How to comfort someone with fibromyalgia? Fibromyalgia guide for male partners.
How my wife developed fibromyalgia?
I write a lot about endometriosis since this was the first chronic condition my wife was diagnosed with. However, I decided to write more about fibromyalgia, the second chronic disorder my M suffers from.
My wife developed fibromyalgia after her diagnosis of endometriosis. The physical and emotional shock she experienced made me wonder if there is a link connecting fibromyalgia and endometriosis. I wrote a post on this subject a while ago, you can check it out here.
Suffering from endometriosis turned my marriage upside down. Even though we’ve learned over time how to cope with this illness together, fibromyalgia brought additional challenges, more symptoms flare-ups, and pain.
Fibromyalgia doesn’t only affect my wife, it impacts my life too. But my personal experience with her multimorbidity thought me a lot about how to comfort her with both chronic illnesses.
Leaving endometriosis aside, here’s the answer on how to comfort someone with fibromyalgia?
- First and foremost, listen to her…
- Be understanding of her needs.
- Learn about fibromyalgia.
- Remind her, it’s ok to slow down.
- Go to her doctor’s appointments!
- Address financial challenges.
There are many ways you can comfort someone chronically ill, but remember, such support needs to be psychological, emotional, mental, physical, social, family, marital, medical, and financial.
There are different aspects of knowing how to comfort someone with fibromyalgia, and I can tell you it isn’t going to be easy.
But if you honestly care about your partner, you will do anything in your power to make her happy. I found the way, and I can put it in simple, two words – “be there”.
Be there for her, no matter what fibromyalgia throw at you. Never give up, be patient, and you will be okay…
Before you continue, if you were interested in a free gift, I wrote a “Fibromyalgia for Caring Partners” e-Book, and you can get the 1st chapter FREE!
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Fibromyalgia for Caring Partners
How to comfort someone with fibromyalgia?
As I said, comforting requires supporting her needs from many aspects of life. That means her psychological, emotional, mental, and physical state, but also factors such as social, family, marital, medical, and financial.
Psychological support can be given by a professional therapeutist. Cognitive-behavioral therapy (also known as CBT) is the best way to do this. Ideally, the specialist should have experience in working with people who suffer from chronic pain.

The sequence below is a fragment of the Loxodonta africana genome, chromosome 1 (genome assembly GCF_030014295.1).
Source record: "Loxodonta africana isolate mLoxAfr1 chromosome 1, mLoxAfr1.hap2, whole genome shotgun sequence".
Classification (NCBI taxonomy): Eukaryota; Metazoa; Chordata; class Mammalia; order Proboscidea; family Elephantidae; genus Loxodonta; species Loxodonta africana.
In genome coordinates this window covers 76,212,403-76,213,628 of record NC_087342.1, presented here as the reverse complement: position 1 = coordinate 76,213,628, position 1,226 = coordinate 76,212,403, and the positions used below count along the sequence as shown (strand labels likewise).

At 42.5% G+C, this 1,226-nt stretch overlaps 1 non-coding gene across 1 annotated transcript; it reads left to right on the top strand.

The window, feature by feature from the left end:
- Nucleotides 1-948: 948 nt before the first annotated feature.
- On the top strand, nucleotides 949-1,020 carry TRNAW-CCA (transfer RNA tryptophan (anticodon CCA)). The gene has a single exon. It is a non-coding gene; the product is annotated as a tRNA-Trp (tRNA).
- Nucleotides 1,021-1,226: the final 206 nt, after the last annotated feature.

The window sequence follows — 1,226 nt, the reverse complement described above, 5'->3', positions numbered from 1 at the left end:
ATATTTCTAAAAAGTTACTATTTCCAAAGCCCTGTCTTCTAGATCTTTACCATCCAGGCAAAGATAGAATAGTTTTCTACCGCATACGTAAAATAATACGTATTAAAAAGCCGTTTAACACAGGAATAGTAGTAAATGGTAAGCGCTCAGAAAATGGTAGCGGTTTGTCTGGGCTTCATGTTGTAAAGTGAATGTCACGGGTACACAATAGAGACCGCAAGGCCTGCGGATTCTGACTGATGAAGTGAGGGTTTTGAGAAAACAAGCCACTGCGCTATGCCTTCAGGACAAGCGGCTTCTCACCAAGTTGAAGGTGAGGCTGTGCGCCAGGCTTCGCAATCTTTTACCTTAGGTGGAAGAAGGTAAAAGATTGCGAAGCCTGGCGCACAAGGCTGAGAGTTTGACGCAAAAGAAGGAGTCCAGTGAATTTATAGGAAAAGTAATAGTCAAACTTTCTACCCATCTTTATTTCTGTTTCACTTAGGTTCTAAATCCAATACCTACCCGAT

My wife had three separate CBT therapies. One of them included a psychological approach to chronic pain management, and it was done by a woman who suffered from chronic pain herself.
She was specializing in psychological support for chronically ill patients. It was like hitting a jackpot. But she had to wait for many months to get such help.
I would strongly suggest you spend some time finding a professional who understands chronic pain.
Emotional support should be also provided by you. Apart from her family, you are the one who’s closest to her. Want it or not, she counts on you! Be that man and support her emotionally.
Mental support is one of the most difficult parts I have encountered so far, especially when she was diagnosed with an advanced stage IV deep infiltrating endometriosis.
My wife tried to commit suicide in past on more than one occasion, luckily, I was there to physically stop her, to talk her out of it, and I took good care of her afterward, taking two months of work to keep an eye on M to support her.
But that’s not all, my wife felt (and still feels today) like a burden to me.
She asked me on a few separate occasions to divorce her for the sake of my own wellbeing. Luckily for her, I refused it each time. I’m happy I did it because today we live a happy marriage!
It’s not ideal because she will always be ill, but it’s enough for me, and I’m there for her whenever M needs me.
Physical support is something that you will have to get used to. It can be demanding and challenging, but that’s just how it is. You must remind yourself that you are healthy, which should keep you going.
Fibromyalgia can be physically demanding. Not only for your partner because her pain and fatigue never seem to end, but it’s also going to affect you.
You will have to do the chores you may not be used to, including cooking, cleaning, moving, lifting, driving, doing shopping, and a lot of chores and basic tasks of your own too.
The social aspect is also important. You will have to take care of organizing meetings with friends, as she may not have the energy to do it herself.
It can be frustrating at times, when your partner may not feel like meeting people, and you will have to cancel plans last minute. You will have to learn how to balance this between respecting her wishes and encouraging her to go out, as it will help her mental wellbeing.
The same applies to her family support, but bear in mind, that some family members may not believe her invisible illness is real, which can be very distressing for your partner.
You’d want to step in and say what you think out loud, but having to respect the elderly in-laws and telling them off, can be hard to balance too.
You’ll have to discuss the matter with them when your partner isn’t present, to keep her safe from their lack of understanding.
Martial support includes many aspects, one of which will be arguments that naturally occur. But unlike within a healthy marriage, it is going to be hard due to a lack of sex life.
I wrote in one of my posts how endometriosis causes pain during and after sex. It prevents a couple from having a healthy sex life. But the same often applies to fibromyalgia.